Tax paid internally at 30%, so may be an attractive option where associated investors have a marginal tax rate above this

No taxation implications upon withdrawal (anytime) after 10 years, providing the 125% annual contribution limit referred to above, has been complied with

Upon death of the parent/investor, the bond does not form part of the estate assets: it goes directly to the child/ beneficiary

The child/ beneficiary can continue to make contributions to the bond after it has transferred into their name

The bond may be able to be assigned or used as security for a mortgage or charge (subject to the terms of the policy)

Disadvantages

The issuer is not eligible for the 50% CGT discount on assets supporting the bond

Inflexibility in relation to the 125% annual contribution rule – it remains even after a ten year period has been attained

If the bond is redeemed before 10 years, some or all of the income will be taxed, but the client will receive a rebate of tax

Can be relatively high-fee products and overall cost/ tax/ benefit considerations need to be compared

Investment Bond Strategies

Education Bonds

The ‘education bond‘ is usually held by the parent/s as trustee for the children, with actual ownership of the policy transferring outright to the child upon reaching a certain age that is determined at the outset (generally between age 16 and 25). This type of insurance bond is sometimes referred to as a “child advancement policy” and has specific protective provisions under Division 6 of the Life Insurance Act 1995.

Family Trust-held Investment Bonds

Investment Bonds may be recommended to be held under a discretionary (or family) trust. A couple of situations where this ownership structure serves the investor well, include –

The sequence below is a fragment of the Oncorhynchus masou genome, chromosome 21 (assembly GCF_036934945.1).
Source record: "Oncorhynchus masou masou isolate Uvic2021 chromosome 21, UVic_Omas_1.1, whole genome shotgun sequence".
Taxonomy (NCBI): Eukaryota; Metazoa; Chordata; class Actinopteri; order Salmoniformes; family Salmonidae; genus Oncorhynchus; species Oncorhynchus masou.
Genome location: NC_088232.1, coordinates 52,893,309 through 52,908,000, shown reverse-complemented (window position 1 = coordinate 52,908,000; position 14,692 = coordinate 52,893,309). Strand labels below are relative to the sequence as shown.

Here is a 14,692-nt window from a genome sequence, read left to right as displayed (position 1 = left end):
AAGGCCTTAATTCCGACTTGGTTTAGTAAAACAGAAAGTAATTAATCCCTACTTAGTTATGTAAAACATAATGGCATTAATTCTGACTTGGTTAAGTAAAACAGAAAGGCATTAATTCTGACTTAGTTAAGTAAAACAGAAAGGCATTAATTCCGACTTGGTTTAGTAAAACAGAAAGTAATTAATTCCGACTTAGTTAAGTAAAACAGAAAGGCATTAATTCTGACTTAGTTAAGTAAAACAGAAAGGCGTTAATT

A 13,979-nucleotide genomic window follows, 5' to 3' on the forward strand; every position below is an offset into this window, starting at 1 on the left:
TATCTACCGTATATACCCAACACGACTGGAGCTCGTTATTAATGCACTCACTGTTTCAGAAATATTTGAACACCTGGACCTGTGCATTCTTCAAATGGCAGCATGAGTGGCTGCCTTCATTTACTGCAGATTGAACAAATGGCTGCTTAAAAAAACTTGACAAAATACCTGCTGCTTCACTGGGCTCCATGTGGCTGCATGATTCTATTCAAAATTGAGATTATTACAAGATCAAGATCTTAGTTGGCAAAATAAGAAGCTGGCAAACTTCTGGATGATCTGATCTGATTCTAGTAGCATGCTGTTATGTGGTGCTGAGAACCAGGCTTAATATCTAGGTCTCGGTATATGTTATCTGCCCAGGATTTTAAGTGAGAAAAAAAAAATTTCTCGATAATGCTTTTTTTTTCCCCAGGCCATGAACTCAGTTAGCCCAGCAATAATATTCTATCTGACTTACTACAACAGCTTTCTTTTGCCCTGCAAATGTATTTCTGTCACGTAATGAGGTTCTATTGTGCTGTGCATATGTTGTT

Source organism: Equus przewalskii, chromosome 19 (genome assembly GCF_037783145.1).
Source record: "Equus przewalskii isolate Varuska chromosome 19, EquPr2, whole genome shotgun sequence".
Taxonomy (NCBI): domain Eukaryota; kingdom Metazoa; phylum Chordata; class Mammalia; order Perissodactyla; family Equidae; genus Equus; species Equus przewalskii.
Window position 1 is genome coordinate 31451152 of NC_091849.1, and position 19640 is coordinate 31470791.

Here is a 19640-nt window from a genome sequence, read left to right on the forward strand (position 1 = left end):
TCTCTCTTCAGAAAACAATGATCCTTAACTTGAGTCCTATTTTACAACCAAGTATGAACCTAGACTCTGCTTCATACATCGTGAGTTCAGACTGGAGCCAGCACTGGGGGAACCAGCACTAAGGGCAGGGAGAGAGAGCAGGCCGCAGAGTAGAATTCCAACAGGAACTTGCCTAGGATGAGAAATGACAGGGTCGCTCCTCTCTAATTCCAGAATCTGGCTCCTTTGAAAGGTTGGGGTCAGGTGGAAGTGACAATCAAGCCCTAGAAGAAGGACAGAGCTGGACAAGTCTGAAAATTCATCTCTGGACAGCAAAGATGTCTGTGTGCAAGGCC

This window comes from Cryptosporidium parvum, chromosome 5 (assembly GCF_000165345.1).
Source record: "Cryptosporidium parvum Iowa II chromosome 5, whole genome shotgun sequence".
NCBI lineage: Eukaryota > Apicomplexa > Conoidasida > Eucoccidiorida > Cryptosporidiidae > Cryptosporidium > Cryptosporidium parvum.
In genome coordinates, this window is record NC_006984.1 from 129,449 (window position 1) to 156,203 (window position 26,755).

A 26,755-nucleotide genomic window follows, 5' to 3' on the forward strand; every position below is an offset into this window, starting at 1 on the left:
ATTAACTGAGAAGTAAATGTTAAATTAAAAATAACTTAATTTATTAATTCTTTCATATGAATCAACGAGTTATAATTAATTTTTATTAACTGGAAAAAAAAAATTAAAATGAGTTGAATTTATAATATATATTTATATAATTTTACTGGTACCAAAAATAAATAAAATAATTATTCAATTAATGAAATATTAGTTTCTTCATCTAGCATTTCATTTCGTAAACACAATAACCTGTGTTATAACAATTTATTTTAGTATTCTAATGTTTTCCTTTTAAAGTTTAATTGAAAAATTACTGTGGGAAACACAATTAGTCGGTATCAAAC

• high net worth, high income earners (taxation minimisation benefits); and
  • prospective aged care residents (Centrelink Assets Test and Income Test benefits).

Can we help you?

If you believe that Investment Bonds may meet a specific need for you or your family, phone our office (07-3421 3456) or use our website contact us facility to arrange an appointment with one of our experienced advisers and explore the possibilities. ‘We listen, we understand; and we have solutions’ – that we deliver through personalised, professional wealth management advice.

Note 1: there are strict rules on how much can be contributed each year. The ‘125%-rule’ applies in that regard – the maximum contribution for any year is limited to an amount no more than 25% in excess of the previous year’s contribution. If this rule is broken (eg. no contribution in a year, followed by a new contribution in the following year), the 10 year period after which proceeds are tax -paid commences again. (Whilst we are able to offer a strategy to avoid this issue, investors in this product need to be aware of that potential inflexibility – with rather difficult consequences.)

(We acknowledge the core information from Deutsche Bank through its Desk Caddie for preparation of this article, to which we added some additional information and posted in March 2010. The information has been further updated as at March 2014.)